APPEAL FROM THE UNITED STATES DISTRICT COURT FOR THE DISTRICT OF RHODE ISLAND. Hon. John J. McConnell, Jr., U.S. District Judge.
Neil E. Roberts and Law Office of Neil E. Roberts on brief for appellant.
Timothy J. Duggan, Jodi E. Barrett, and Duggan, Gianacoplos & Mahoney, LLC on brief for appellee.
Before Torruella, Selya and Thompson, Circuit Judges.
SELYA, Circuit Judge.
This is a case where the plaintiff attempts, in
effect, to appeal from an order that the district court never made. Not
surprisingly, her appeal goes nowhere.
We start by rehearsing the bare facts and travel of the case. Plaintiff-appellant Alison Cioffi is an exotic dancer who resides in Woburn, Massachusetts. She applied for and accepted employment with Club Fantasies (the Club), an adult entertainment venue (dysphemistically called a " strip club" ) operated in Providence, Rhode Island, by defendant-appellee Gilbert Enterprises, Inc. She performed at the Club without apparent incident until mid-April, 2009. She alleges that, on a date that is in dispute, a fellow dancer assaulted her and inflicted severe injuries.
On April 19, 2012, the plaintiff sued the Club in a Massachusetts state court. She alleged that her injuries resulted from the Club's failure to furnish her with a safe and secure workplace.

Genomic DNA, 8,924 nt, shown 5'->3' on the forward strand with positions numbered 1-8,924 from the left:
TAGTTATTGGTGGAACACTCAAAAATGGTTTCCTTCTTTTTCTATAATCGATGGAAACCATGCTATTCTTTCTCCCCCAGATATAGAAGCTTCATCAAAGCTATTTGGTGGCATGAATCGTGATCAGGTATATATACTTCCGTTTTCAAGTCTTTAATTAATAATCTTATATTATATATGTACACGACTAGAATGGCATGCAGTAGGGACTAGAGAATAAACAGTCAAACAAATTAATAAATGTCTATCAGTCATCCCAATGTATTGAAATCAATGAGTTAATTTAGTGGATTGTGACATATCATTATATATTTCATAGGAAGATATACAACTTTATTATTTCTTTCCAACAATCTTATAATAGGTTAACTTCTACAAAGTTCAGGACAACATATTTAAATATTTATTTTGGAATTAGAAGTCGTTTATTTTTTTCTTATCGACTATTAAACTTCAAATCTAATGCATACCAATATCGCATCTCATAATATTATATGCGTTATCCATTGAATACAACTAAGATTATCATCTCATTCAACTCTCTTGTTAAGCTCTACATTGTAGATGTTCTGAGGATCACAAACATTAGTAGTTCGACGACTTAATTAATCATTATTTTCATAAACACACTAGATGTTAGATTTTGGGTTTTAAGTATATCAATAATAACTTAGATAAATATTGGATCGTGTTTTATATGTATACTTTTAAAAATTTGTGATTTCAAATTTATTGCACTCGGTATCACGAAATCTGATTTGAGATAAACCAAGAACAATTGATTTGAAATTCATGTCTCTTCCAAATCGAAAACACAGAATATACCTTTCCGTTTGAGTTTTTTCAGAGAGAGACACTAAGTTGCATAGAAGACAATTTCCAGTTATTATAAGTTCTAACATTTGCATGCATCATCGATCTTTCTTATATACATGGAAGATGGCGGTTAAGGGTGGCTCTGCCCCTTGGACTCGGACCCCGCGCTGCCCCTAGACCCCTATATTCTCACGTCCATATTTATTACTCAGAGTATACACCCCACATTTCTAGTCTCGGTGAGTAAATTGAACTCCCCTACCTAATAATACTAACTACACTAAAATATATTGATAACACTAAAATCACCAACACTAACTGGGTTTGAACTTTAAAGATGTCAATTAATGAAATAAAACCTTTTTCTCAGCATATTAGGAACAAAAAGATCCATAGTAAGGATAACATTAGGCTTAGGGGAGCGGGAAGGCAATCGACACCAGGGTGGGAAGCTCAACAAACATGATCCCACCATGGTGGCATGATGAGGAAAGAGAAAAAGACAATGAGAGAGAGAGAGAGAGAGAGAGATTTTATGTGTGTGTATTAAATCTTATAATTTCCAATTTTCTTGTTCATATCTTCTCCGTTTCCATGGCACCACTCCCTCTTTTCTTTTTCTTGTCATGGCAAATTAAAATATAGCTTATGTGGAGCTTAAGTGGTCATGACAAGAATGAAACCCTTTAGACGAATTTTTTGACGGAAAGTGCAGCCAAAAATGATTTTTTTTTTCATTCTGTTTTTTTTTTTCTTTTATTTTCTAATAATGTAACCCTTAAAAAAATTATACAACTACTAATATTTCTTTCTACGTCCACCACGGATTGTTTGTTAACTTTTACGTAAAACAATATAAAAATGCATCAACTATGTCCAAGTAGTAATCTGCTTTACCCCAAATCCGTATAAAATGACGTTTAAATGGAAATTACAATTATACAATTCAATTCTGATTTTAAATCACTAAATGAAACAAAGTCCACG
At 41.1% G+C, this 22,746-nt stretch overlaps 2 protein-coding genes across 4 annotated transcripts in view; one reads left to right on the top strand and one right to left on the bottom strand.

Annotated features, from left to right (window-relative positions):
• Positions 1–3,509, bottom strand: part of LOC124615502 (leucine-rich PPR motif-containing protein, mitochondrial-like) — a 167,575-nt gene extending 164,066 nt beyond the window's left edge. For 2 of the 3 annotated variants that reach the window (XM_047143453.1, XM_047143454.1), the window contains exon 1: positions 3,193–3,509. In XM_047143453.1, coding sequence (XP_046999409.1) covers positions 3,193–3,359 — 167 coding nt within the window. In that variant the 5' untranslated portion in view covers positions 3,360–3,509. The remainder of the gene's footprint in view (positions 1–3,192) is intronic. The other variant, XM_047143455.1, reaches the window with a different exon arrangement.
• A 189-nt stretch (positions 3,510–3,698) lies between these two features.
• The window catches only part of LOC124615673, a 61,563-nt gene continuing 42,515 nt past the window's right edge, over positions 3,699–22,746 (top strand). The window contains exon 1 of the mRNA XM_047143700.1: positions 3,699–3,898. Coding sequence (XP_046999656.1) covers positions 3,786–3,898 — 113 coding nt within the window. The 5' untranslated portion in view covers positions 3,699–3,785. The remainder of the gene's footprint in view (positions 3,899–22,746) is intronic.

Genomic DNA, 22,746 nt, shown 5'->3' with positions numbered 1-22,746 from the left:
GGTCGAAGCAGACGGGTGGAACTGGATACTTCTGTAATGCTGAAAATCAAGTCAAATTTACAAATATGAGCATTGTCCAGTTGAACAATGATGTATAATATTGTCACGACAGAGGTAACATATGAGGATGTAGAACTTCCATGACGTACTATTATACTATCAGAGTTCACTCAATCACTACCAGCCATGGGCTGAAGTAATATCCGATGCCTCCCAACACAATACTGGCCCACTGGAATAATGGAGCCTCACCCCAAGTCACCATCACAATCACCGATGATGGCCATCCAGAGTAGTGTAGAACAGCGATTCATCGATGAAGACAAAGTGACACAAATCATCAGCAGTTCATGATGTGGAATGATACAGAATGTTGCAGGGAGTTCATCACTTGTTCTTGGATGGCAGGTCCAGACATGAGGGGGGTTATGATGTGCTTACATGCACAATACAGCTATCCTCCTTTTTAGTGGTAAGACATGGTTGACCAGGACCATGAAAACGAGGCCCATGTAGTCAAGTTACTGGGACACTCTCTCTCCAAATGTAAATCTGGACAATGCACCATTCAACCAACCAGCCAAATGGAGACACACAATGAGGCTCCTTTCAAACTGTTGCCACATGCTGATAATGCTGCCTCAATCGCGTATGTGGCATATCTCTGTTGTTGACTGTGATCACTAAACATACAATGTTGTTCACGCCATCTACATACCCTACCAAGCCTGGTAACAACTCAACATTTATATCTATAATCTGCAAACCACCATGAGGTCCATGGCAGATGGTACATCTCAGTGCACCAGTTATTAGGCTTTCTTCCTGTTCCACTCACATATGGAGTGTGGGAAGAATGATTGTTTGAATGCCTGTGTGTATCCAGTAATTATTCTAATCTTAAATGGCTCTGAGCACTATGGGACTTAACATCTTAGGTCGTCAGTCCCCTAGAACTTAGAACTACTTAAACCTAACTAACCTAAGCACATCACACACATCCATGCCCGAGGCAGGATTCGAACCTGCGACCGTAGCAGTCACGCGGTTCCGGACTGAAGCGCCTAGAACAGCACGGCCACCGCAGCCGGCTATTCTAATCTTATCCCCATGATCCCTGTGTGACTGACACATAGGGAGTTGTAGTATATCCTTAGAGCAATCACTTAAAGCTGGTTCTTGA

The Club is owned and operated by a Rhode Island corporation. Alleging diversity of citizenship and the existence of a controversy in the requisite amount, the Club removed the action to the United
States District Court for the District of Massachusetts. See 28 U.S.C. § § 1332(a), 1441. In due course, the Club moved to dismiss the action for, inter alia, improper venue and want of in personam jurisdiction. See Fed.R.Civ.P. 12(b)(2)-(3). The plaintiff opposed the motion. After briefing and argument, the district court (Saylor, J.) concluded that the Club had insufficient contacts with Massachusetts to warrant the exercise of personal jurisdiction. See Cioffi v. Gilbert Enters., Inc., 971 F.Supp.2d 129, 138 (D. Mass. 2012) (order on motion to dismiss). Instead of dismissing the case Judge Saylor asked the parties to brief the question of whether dismissal or transfer of venue would be the more condign remedy. See id.
The plaintiff filed a motion for reconsideration, beseeching the district court to rethink its conclusion on personal jurisdiction or, in the alternative, to transfer the case. For its part, the Club exhorted the district court to dismiss the suit outright. After mulling these importunings, Judge Saylor invoked 28 U.S.C. § 1406(a) and transferred the case to the District of Rhode Island -- a district in which the suit unarguably could have been brought.
At this point, the plaintiff improvidently attempted to appeal. Her notice of appeal, plainly interlocutory, was dismissed for want of diligent prosecution after the plaintiff's counsel failed to respond to our show-cause order questioning appellate jurisdiction. See Cioffi v. Gilbert Enters., Inc., No. ...